SAN FRANCISCO (03/27/2000) - The Web has a wealth of information, but that information is not always easy to find. So when you need to make a presentation based on Web research, you may welcome Webforia Inc. Reporter 1.1, which is designed to help you organize and share your Web research.
"Reporter allows you to capture information from the Web and compile it in a report where you can add your own analysis and commentary," says Brendan Patterson, a Webforia product manager.
The upgrade became available for download at Webforia's site last week. Priced at $79.95, it's faster than the version released last fall. Also, you can now post your reports to a Web site. It has a custom style editor and better integration with Webforia Organizer. Organizer costs $49.95, or you can buy both products for $99.99.
Organized Surfing Experiment
Webforia delivers on its claim that Reporter 1.1 is easy to use. To create a report, choose one of the templates (Vacation, News, Hobbies, or other) or create a blank report. First, I created a report using the Vacation template, which is designed to research potential trips. I got travel information for New Zealand and Hawaii.
The reports follow a basic outline format, and you can fill in section headings and subheadings. The templates suggest names and outlines, but you can rename, add, or delete sections as you choose. The templates also suggest sites and resources. The Vacation template, for example, links to weather and travel sites.
Reporter's interface resembles that of a browser with a split screen. In the right half you surf the Web; in the left you track the material you're adding to your report. The left column is considerably smaller than the main browser window, although both are easily resizable. The left column has two sections:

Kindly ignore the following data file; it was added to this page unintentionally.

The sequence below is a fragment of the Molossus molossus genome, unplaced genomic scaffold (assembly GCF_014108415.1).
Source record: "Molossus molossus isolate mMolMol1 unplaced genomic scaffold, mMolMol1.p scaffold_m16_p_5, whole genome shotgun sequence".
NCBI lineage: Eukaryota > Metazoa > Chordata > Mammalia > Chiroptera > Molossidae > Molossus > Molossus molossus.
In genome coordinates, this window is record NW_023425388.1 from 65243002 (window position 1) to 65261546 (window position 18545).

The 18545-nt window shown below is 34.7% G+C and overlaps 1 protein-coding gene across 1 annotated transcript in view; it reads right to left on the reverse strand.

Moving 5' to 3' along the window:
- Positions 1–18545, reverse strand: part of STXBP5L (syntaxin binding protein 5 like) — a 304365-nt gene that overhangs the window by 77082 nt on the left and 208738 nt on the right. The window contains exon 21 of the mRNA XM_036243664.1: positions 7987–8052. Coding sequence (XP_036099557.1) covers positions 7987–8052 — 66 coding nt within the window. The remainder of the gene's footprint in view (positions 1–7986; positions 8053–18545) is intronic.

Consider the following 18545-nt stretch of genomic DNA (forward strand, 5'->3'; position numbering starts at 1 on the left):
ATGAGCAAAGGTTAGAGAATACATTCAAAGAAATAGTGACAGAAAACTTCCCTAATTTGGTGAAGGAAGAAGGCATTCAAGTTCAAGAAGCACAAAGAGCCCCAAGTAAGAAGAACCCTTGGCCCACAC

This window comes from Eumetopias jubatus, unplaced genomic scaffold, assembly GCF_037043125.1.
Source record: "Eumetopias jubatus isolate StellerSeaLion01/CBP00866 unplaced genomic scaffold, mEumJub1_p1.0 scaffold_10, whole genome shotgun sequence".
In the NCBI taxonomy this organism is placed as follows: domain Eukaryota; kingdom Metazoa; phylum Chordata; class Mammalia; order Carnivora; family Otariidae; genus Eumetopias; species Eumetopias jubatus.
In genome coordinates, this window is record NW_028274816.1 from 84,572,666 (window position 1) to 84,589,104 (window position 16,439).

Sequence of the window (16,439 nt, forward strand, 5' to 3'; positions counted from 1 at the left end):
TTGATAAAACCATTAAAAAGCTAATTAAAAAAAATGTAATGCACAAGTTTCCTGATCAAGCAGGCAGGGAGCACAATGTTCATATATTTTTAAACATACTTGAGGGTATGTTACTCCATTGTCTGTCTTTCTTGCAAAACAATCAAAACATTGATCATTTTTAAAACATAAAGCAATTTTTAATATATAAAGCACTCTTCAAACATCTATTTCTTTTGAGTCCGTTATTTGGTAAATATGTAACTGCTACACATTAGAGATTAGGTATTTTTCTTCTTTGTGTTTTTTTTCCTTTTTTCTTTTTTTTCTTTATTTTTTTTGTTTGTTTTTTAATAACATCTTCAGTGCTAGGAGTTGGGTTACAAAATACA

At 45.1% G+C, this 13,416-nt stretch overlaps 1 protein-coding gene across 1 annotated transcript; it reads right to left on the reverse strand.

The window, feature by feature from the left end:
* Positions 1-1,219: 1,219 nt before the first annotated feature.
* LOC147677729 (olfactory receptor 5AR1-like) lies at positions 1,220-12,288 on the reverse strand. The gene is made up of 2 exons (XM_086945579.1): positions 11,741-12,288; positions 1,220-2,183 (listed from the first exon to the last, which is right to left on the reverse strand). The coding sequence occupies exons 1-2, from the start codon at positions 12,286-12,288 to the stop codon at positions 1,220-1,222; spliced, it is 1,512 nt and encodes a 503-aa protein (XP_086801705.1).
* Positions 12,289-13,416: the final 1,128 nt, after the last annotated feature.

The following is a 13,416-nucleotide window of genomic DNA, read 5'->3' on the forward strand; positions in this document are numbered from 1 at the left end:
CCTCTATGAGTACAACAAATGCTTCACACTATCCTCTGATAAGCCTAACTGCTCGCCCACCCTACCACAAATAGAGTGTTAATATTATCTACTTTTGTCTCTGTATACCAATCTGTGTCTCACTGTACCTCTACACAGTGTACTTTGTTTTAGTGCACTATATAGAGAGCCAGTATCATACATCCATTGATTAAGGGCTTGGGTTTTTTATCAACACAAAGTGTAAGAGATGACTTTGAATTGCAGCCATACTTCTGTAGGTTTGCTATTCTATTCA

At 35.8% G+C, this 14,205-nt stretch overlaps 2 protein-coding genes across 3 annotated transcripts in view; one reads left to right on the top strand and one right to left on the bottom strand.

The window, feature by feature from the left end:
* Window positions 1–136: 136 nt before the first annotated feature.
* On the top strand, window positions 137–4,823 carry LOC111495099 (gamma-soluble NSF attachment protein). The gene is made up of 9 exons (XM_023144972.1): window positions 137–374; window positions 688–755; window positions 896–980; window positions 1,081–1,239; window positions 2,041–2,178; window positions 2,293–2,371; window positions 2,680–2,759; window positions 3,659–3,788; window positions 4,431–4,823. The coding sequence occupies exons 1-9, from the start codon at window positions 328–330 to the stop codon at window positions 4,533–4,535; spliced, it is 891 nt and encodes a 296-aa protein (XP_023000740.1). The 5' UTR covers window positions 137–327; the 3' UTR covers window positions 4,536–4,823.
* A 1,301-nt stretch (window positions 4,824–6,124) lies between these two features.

Report Outline, which lists your sections and their content, and Display Properties, which details the text for each of those sections.
Populating your report is simple: Go to a Web page, then click an icon in Reporter's browser to add either the entire page or just a bookmark. If you add the entire page, it is viewable when you are offline, but the content remains stagnant. If you add a bookmark, Reporter updates the content, but you can view it only when you are online. (You still see the section and a summary of the page when you're offline.)You use the icons across the top of the page to create the sections of your report that are not Web related. For instance, you can add content from a Word document, JPEG or GIF images, and Adobe PDF files. You can personalize your report by selecting colors, background images, and fonts.
Once you're finished, you can easily return to the presentation mode to view the finished product. You can also easily switch back to the authoring mode to make changes.
Using Reporter 1.1, I created a very polished report--probably a lot more polished than necessary. This program might just be more than you need for simple Web research. For creating business presentations and proposals, it could be worthwhile, but if all you're doing is researching a vacation, the money is better spent on your trip.